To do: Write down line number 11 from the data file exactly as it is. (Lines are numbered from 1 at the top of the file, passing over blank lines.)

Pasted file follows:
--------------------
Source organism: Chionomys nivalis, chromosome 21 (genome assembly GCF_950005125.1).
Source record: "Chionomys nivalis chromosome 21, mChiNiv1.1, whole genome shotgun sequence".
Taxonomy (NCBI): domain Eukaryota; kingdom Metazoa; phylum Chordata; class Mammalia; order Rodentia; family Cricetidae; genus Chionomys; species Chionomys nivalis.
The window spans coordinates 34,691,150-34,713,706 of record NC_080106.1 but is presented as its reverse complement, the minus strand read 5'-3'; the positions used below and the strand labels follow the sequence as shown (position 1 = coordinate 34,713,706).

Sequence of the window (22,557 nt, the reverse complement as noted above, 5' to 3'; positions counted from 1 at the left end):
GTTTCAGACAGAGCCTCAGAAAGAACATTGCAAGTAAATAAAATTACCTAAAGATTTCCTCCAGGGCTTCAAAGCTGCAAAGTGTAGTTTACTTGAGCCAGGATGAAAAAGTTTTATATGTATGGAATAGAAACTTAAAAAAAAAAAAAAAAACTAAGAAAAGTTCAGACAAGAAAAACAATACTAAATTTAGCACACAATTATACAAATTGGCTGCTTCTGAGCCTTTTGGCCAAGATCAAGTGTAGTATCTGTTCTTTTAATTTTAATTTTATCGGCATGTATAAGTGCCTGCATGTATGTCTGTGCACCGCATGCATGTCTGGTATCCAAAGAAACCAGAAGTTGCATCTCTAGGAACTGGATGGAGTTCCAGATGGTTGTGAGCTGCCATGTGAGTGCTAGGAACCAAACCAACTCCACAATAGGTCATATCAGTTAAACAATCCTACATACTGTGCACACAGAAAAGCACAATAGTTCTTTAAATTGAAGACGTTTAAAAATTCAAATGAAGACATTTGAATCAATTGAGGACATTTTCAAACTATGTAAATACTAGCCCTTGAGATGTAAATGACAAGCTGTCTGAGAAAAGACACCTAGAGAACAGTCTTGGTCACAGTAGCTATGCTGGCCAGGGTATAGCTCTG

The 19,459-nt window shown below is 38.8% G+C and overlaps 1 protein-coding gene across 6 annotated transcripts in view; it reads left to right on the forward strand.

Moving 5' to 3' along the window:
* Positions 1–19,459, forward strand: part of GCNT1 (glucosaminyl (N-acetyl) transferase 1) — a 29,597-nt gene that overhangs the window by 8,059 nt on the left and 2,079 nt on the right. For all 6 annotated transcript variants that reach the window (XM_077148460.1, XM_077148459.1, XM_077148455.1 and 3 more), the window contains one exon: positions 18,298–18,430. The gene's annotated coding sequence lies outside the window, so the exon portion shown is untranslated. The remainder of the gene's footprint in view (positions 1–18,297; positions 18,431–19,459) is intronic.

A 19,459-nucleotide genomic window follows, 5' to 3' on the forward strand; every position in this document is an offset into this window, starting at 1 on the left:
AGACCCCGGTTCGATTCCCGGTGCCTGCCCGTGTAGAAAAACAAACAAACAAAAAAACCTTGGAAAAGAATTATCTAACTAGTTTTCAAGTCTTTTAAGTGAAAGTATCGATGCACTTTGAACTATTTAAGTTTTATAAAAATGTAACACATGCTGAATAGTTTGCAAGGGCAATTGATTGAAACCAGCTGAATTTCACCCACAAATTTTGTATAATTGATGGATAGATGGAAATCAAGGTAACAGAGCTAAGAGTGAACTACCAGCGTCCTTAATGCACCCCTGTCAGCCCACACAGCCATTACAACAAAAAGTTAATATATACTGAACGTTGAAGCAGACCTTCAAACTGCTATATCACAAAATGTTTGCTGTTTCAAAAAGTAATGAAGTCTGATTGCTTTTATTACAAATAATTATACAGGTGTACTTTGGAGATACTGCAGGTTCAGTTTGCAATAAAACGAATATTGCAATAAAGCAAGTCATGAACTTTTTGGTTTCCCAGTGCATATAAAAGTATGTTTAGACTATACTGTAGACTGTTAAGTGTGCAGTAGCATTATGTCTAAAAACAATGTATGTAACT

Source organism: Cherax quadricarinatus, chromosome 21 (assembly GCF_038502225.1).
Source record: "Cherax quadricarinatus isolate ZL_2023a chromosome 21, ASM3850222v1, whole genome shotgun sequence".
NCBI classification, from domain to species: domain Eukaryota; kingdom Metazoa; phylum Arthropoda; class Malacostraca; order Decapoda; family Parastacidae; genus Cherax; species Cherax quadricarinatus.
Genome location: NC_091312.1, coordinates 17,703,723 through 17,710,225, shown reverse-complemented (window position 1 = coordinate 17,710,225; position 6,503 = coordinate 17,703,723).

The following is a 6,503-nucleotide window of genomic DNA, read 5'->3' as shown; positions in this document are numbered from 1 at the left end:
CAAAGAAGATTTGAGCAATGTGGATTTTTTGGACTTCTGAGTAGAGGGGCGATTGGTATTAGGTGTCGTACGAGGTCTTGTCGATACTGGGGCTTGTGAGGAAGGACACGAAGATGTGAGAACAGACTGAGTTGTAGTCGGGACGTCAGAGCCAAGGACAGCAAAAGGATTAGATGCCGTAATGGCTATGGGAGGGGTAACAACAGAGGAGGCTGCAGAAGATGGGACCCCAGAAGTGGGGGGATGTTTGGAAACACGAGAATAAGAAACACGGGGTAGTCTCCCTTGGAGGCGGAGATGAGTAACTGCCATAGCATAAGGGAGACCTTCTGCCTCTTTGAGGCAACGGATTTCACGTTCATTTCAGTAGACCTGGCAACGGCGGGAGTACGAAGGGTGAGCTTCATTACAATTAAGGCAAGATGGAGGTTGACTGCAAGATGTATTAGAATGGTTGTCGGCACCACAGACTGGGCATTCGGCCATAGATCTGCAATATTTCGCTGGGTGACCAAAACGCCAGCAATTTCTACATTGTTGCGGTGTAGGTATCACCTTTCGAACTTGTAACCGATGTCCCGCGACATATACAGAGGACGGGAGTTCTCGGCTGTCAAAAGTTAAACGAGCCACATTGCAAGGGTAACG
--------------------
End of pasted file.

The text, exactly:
AGACCCCGGTTCGATTCCCGGTGCCTGCCCGTGTAGAAAAACAAACAAACAAAAAAACCTTGGAAAAGAATTATCTAACTAGTTTTCAAGTCTTTTAAGTGAAAGTATCGATGCACTTTGAACTATTTAAGTTTTATAAAAATGTAACACATGCTGAATAGTTTGCAAGGGCAATTGATTGAAACCAGCTGAATTTCACCCACAAATTTTGTATAATTGATGGATAGATGGAAATCAAGGTAACAGAGCTAAGAGTGAACTACCAGCGTCCTTAATGCACCCCTGTCAGCCCACACAGCCATTACAACAAAAAGTTAATATATACTGAACGTTGAAGCAGACCTTCAAACTGCTATATCACAAAATGTTTGCTGTTTCAAAAAGTAATGAAGTCTGATTGCTTTTATTACAAATAATTATACAGGTGTACTTTGGAGATACTGCAGGTTCAGTTTGCAATAAAACGAATATTGCAATAAAGCAAGTCATGAACTTTTTGGTTTCCCAGTGCATATAAAAGTATGTTTAGACTATACTGTAGACTGTTAAGTGTGCAGTAGCATTATGTCTAAAAACAATGTATGTAACT